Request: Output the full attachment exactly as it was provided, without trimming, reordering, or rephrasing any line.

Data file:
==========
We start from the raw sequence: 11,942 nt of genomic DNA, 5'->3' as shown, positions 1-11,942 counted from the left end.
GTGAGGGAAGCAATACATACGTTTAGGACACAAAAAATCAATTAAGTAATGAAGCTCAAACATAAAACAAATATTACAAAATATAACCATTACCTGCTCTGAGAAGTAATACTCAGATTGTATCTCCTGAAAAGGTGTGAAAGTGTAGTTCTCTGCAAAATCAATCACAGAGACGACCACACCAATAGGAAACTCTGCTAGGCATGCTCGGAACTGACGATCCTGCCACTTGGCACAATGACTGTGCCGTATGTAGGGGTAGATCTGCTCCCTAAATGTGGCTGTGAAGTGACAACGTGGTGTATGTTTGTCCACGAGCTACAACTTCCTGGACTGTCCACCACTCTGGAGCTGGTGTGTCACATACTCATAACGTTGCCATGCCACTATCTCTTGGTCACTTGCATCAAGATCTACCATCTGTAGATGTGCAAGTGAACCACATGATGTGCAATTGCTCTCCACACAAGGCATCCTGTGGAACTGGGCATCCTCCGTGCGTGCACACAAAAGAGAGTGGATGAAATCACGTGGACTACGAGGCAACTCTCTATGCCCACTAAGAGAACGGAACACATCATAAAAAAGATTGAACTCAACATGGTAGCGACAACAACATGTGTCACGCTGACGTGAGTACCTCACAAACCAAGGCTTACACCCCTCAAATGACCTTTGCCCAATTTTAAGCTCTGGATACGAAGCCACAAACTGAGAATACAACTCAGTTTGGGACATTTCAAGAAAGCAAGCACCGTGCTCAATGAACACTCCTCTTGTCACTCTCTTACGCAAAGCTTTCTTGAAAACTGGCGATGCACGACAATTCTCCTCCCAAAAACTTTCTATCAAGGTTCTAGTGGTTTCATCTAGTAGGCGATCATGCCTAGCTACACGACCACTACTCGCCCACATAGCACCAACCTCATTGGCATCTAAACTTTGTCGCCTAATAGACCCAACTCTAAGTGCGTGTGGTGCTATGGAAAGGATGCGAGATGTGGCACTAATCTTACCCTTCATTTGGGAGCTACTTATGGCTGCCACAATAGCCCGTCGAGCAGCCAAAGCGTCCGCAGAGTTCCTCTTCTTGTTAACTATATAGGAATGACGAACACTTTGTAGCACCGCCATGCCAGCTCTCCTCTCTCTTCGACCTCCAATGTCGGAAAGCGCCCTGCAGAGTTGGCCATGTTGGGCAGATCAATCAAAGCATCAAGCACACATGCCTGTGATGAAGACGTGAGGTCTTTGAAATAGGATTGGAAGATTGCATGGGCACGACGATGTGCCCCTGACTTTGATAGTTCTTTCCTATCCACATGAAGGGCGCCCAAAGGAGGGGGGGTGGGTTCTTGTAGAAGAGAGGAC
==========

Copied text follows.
We start from the raw sequence: 11,942 nt of genomic DNA, 5'->3' as shown, positions 1-11,942 counted from the left end.
GTGAGGGAAGCAATACATACGTTTAGGACACAAAAAATCAATTAAGTAATGAAGCTCAAACATAAAACAAATATTACAAAATATAACCATTACCTGCTCTGAGAAGTAATACTCAGATTGTATCTCCTGAAAAGGTGTGAAAGTGTAGTTCTCTGCAAAATCAATCACAGAGACGACCACACCAATAGGAAACTCTGCTAGGCATGCTCGGAACTGACGATCCTGCCACTTGGCACAATGACTGTGCCGTATGTAGGGGTAGATCTGCTCCCTAAATGTGGCTGTGAAGTGACAACGTGGTGTATGTTTGTCCACGAGCTACAACTTCCTGGACTGTCCACCACTCTGGAGCTGGTGTGTCACATACTCATAACGTTGCCATGCCACTATCTCTTGGTCACTTGCATCAAGATCTACCATCTGTAGATGTGCAAGTGAACCACATGATGTGCAATTGCTCTCCACACAAGGCATCCTGTGGAACTGGGCATCCTCCGTGCGTGCACACAAAAGAGAGTGGATGAAATCACGTGGACTACGAGGCAACTCTCTATGCCCACTAAGAGAACGGAACACATCATAAAAAAGATTGAACTCAACATGGTAGCGACAACAACATGTGTCACGCTGACGTGAGTACCTCACAAACCAAGGCTTACACCCCTCAAATGACCTTTGCCCAATTTTAAGCTCTGGATACGAAGCCACAAACTGAGAATACAACTCAGTTTGGGACATTTCAAGAAAGCAAGCACCGTGCTCAATGAACACTCCTCTTGTCACTCTCTTACGCAAAGCTTTCTTGAAAACTGGCGATGCACGACAATTCTCCTCCCAAAAACTTTCTATCAAGGTTCTAGTGGTTTCATCTAGTAGGCGATCATGCCTAGCTACACGACCACTACTCGCCCACATAGCACCAACCTCATTGGCATCTAAACTTTGTCGCCTAATAGACCCAACTCTAAGTGCGTGTGGTGCTATGGAAAGGATGCGAGATGTGGCACTAATCTTACCCTTCATTTGGGAGCTACTTATGGCTGCCACAATAGCCCGTCGAGCAGCCAAAGCGTCCGCAGAGTTCCTCTTCTTGTTAACTATATAGGAATGACGAACACTTTGTAGCACCGCCATGCCAGCTCTCCTCTCTCTTCGACCTCCAATGTCGGAAAGCGCCCTGCAGAGTTGGCCATGTTGGGCAGATCAATCAAAGCATCAAGCACACATGCCTGTGATGAAGACGTGAGGTCTTTGAAATAGGATTGGAAGATTGCATGGGCACGACGATGTGCCCCTGACTTTGATAGTTCTTTCCTATCCACATGAAGGGCGCCCAAAGGAGGGGGGGTGGGTTCTTGTAGAAGAGAGGAC